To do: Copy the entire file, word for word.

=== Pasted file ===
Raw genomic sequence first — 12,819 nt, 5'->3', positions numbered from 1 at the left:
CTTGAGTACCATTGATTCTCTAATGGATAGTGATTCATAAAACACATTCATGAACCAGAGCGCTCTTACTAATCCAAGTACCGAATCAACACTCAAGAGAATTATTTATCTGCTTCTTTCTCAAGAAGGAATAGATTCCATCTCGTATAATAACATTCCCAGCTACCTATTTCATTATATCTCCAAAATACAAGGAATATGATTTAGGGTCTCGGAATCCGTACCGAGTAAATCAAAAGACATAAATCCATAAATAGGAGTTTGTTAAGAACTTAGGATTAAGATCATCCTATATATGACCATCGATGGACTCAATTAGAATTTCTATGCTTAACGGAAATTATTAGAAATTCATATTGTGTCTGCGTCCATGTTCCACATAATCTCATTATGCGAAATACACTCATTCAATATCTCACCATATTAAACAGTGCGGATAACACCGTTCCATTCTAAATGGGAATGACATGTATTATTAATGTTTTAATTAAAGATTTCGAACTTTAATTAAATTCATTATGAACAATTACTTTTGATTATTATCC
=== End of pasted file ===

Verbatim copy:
Raw genomic sequence first — 12,819 nt, 5'->3', positions numbered from 1 at the left:
CTTGAGTACCATTGATTCTCTAATGGATAGTGATTCATAAAACACATTCATGAACCAGAGCGCTCTTACTAATCCAAGTACCGAATCAACACTCAAGAGAATTATTTATCTGCTTCTTTCTCAAGAAGGAATAGATTCCATCTCGTATAATAACATTCCCAGCTACCTATTTCATTATATCTCCAAAATACAAGGAATATGATTTAGGGTCTCGGAATCCGTACCGAGTAAATCAAAAGACATAAATCCATAAATAGGAGTTTGTTAAGAACTTAGGATTAAGATCATCCTATATATGACCATCGATGGACTCAATTAGAATTTCTATGCTTAACGGAAATTATTAGAAATTCATATTGTGTCTGCGTCCATGTTCCACATAATCTCATTATGCGAAATACACTCATTCAATATCTCACCATATTAAACAGTGCGGATAACACCGTTCCATTCTAAATGGGAATGACATGTATTATTAATGTTTTAATTAAAGATTTCGAACTTTAATTAAATTCATTATGAACAATTACTTTTGATTATTATCC